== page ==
It becomes hard to do this when you do not have direct descendants. Not impossible, but very difficult.
The wealth I hope to help create will be planted in the community rather than through bloodlines, which actually fits quite well with me since I love giving back to my community in general. I am a product of organizations like youth groups, the YMCA, community centers, etc. All of these places helped shape the person that I am today. So if I can sow resources into them and other children are able to benefit and prosper, I feel like my work is being done.
I also like to give both time and money to Black colleges and Universities. I graduated from two HBCUs and know first hand that the experiences you have and the relationships you form while attending these institutions are priceless. I want to make sure that they are always a viable option for Black youth.
Making Plans, Taking Action
I’ve been making five year plans since I was in high school.
I suppose that’s the only way my hippie, free-living, *𝒑𝒆𝒂𝒄𝒆 𝒂𝒏𝒅 𝒍𝒐𝒗𝒆 𝒂𝒍𝒘𝒂𝒚𝒔* self stays focused and able to be successful at something besides fleeting and frolicking aimlessly through the world… But I digress.
Every few years I set aside time to purposely evaluate my life. I take inventory of my accomplishments, acknowledge challenges, and create new goals. It’s really just my way of having order in my otherwise unrestricted, free flowin’ life.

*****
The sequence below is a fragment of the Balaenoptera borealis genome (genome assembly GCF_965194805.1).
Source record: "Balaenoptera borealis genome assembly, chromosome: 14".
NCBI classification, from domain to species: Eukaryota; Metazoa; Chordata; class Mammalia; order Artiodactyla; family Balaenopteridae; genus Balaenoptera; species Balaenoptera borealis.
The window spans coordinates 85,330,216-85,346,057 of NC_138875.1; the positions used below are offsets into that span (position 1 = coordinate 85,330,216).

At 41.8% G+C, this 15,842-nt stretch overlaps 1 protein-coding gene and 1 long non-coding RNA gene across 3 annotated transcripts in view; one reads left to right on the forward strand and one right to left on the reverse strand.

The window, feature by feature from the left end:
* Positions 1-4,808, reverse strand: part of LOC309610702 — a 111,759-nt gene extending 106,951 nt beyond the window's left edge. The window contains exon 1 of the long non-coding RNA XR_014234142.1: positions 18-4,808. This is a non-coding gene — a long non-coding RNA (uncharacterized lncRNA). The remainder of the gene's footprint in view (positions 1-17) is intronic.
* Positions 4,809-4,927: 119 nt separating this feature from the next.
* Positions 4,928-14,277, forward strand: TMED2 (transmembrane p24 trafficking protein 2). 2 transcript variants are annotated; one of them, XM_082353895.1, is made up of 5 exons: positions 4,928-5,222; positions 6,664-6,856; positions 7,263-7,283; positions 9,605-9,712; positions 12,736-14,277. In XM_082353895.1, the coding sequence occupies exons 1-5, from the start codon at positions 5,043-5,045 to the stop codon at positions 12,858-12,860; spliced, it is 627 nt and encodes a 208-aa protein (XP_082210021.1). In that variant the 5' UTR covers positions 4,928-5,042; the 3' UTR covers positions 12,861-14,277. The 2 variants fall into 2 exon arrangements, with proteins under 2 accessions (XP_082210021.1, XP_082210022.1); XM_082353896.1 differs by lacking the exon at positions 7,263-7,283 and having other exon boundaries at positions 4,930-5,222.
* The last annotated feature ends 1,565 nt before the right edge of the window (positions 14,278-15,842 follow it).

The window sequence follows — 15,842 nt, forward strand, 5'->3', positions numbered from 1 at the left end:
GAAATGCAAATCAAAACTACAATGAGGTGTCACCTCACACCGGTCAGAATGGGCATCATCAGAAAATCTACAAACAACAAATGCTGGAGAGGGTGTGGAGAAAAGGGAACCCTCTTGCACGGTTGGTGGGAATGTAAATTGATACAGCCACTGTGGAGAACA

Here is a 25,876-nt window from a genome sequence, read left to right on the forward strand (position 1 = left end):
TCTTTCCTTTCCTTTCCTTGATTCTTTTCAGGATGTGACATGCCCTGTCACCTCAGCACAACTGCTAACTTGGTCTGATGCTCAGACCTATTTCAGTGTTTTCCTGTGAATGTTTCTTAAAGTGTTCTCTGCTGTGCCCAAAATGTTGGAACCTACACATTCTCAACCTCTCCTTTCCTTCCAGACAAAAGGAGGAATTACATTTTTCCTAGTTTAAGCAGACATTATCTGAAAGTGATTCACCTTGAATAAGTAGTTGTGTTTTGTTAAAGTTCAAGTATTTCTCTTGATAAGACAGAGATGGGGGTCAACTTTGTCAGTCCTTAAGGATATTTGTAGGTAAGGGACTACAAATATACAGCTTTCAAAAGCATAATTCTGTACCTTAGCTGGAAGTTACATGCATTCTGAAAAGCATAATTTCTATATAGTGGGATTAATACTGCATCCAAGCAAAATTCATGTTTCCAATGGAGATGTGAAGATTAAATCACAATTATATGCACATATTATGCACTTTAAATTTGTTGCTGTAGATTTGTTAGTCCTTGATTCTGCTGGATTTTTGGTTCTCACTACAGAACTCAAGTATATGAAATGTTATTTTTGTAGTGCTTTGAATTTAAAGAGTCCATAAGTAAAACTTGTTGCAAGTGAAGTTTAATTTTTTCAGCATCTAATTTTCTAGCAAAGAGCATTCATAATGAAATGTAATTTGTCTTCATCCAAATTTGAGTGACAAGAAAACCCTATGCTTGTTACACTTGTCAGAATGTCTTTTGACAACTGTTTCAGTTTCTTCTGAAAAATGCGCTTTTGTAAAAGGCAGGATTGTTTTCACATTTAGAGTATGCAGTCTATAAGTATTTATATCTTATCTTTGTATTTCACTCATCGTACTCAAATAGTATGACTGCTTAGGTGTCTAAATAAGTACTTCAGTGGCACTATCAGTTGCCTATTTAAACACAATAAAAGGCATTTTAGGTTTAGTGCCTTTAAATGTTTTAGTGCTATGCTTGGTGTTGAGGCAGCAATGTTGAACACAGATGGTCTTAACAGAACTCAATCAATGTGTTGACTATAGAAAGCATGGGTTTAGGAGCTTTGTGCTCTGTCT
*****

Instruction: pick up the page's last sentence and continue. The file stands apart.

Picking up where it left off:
When I look back on previous plans I remember goals such as “move out of my hometown” and “graduate from college”. A little later in life, my focus moved on to things like “establish a good credit score” and “maintain healthy eating habits”. But most recently it has been along the lines of “find purpose in the work that I do” and “maintain a lifestyle that supports intentional self-care”.
What has never been on there (like EVER) was to “have a happy marriage” and “have children”. Here I am in my thirties, finally being able to say that out loud and be ok with that.
I am thankful of the path I’ve taken thus far and eager to coninue on in my journey. However, my personal legacy is one that I’m still carving out. A lot of friends and associates that I know live a life of kids, marriage, or both. In fact I only know a handful of my immediate peers who are both single and childless like myself. It’s therefore hard to have this conversation about legacy and generational wealth since we are playing out these goals in very different ways.
Legacy is not leaving something for people. It’s leaving something in people.
If you’re like me and live this life without immediate family know that you are not alone. We’re out here! I promise. Be proud of where you’re at in life and open to the blessings that are yet to come. And whether you decide to create a nuclear family in the future (which is always a very real possibility) I hope you’re mindful of the legacy you want to leave them and to the world.
And for those who live as a nuclear family and have single, childless friends. Be kind. Be understanding. And I hope you learned a little something in reading this.